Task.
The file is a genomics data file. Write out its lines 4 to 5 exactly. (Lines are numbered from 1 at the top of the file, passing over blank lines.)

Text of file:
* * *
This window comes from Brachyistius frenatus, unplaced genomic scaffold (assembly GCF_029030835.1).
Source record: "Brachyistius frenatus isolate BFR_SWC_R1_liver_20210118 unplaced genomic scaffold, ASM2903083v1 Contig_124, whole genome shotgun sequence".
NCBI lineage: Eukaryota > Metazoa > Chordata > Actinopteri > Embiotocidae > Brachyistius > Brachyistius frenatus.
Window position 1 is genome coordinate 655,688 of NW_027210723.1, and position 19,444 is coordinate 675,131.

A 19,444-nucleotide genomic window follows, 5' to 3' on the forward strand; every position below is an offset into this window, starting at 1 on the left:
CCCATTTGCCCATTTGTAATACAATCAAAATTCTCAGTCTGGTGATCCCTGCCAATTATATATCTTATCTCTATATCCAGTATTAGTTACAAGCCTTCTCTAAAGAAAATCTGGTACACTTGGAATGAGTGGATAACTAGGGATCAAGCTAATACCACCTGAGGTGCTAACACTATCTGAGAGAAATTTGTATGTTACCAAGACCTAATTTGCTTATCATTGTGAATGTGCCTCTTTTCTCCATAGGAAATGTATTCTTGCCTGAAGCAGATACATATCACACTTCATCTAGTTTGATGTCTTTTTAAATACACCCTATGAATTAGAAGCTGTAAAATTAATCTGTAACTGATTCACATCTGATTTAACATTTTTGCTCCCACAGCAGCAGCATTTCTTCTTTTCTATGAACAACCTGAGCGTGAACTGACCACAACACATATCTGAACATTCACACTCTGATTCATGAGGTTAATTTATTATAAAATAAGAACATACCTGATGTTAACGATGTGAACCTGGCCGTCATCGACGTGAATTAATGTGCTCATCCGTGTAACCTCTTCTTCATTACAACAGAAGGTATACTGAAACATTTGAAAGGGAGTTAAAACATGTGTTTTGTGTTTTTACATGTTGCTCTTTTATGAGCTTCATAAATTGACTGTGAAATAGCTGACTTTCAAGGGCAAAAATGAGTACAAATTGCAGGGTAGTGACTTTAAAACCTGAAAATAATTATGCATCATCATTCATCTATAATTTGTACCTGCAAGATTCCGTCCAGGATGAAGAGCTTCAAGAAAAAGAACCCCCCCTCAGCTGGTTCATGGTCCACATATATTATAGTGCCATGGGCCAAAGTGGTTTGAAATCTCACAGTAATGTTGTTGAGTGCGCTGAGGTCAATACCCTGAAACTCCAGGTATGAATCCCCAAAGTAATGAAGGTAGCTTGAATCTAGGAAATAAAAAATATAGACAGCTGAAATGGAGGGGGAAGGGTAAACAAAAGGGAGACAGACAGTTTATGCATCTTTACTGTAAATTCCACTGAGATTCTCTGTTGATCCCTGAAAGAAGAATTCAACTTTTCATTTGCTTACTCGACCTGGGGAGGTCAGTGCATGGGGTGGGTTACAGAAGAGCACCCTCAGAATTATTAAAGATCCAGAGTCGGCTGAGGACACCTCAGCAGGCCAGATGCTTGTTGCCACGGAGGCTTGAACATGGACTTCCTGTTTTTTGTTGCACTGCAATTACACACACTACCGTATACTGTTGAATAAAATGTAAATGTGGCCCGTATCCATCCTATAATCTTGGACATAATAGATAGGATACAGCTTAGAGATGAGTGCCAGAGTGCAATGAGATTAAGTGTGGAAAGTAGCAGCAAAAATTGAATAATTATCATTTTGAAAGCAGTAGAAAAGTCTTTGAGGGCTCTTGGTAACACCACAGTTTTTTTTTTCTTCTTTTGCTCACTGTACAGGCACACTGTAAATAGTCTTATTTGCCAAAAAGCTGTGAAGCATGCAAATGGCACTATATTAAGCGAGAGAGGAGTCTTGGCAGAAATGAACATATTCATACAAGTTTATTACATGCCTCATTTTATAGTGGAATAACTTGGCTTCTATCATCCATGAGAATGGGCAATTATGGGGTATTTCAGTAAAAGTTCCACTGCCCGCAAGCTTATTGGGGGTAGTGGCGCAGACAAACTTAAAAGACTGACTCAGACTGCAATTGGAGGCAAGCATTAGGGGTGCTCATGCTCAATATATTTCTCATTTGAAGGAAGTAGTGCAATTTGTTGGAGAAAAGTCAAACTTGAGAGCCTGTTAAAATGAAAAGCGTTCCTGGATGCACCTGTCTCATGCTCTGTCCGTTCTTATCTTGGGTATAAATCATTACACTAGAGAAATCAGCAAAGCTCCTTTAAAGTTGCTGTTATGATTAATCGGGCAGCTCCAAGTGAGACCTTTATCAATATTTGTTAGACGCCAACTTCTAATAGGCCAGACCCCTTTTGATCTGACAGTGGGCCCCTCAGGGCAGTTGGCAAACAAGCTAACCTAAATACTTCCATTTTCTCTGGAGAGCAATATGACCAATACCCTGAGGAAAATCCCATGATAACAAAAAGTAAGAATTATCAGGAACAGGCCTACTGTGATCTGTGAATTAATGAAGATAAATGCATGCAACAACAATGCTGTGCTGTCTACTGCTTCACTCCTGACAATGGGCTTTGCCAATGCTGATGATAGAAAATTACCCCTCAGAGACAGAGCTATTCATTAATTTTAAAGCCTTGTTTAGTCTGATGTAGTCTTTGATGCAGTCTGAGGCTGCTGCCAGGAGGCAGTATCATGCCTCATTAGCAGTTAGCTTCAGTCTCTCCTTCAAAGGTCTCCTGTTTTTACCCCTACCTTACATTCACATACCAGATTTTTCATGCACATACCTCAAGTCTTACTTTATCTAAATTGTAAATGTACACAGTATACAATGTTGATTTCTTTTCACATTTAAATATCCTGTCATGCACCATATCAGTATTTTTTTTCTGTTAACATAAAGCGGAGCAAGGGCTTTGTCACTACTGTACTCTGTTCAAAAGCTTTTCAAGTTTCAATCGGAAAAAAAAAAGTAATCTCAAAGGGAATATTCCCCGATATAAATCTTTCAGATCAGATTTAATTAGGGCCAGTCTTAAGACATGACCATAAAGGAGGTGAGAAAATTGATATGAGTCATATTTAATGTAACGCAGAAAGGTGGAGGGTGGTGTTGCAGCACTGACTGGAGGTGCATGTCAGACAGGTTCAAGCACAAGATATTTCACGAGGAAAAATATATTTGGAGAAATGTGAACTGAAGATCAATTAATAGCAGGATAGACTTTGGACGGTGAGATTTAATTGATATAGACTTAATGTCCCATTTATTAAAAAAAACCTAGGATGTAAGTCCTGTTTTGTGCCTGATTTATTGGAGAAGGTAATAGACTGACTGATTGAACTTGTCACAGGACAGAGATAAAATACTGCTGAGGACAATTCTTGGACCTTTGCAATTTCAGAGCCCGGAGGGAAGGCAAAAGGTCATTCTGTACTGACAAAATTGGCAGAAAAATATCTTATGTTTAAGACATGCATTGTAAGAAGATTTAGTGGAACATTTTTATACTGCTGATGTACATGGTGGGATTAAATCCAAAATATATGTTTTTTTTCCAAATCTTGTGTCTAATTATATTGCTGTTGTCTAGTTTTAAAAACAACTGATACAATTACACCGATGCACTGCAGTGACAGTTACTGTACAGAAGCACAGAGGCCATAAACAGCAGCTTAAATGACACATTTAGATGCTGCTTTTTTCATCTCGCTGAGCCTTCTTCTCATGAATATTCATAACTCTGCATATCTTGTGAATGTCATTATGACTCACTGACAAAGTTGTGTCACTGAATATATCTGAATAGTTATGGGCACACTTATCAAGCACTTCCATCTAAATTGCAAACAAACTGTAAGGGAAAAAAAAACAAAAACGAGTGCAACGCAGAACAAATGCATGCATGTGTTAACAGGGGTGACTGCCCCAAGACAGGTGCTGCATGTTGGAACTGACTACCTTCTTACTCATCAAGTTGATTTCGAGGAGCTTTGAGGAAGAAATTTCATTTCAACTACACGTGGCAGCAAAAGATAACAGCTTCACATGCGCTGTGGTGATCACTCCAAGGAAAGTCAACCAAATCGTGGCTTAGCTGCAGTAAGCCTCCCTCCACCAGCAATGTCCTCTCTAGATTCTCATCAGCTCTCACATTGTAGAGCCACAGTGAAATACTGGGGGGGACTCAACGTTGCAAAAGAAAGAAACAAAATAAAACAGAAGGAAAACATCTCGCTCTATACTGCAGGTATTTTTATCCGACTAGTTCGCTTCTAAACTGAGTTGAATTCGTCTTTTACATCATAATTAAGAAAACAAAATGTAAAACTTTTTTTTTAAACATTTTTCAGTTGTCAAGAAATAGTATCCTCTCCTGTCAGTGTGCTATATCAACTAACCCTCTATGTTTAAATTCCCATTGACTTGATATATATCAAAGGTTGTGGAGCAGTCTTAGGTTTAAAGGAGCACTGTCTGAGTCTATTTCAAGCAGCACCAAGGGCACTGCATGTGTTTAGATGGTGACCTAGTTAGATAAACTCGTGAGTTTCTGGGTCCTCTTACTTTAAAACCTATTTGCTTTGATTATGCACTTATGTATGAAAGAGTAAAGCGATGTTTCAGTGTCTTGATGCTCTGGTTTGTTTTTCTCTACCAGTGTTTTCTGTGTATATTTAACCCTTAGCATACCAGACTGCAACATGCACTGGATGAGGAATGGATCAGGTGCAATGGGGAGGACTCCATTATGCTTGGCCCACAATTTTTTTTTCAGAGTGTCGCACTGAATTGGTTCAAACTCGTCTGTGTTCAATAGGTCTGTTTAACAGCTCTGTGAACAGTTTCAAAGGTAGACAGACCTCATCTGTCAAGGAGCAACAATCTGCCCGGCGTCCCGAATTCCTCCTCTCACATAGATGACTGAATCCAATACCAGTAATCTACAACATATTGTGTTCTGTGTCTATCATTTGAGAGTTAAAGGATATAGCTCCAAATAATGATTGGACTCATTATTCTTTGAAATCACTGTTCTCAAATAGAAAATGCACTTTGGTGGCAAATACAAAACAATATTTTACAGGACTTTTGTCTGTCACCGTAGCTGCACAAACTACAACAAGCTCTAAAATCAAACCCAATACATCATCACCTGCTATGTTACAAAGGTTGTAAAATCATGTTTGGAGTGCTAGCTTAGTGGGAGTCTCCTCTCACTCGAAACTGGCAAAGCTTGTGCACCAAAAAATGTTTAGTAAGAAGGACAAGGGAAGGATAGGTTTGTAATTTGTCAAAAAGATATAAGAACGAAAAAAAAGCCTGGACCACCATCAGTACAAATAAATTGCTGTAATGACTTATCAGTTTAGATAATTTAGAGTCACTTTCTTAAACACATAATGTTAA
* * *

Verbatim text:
Window position 1 is genome coordinate 655,688 of NW_027210723.1, and position 19,444 is coordinate 675,131.

A 19,444-nucleotide genomic window follows, 5' to 3' on the forward strand; every position below is an offset into this window, starting at 1 on the left: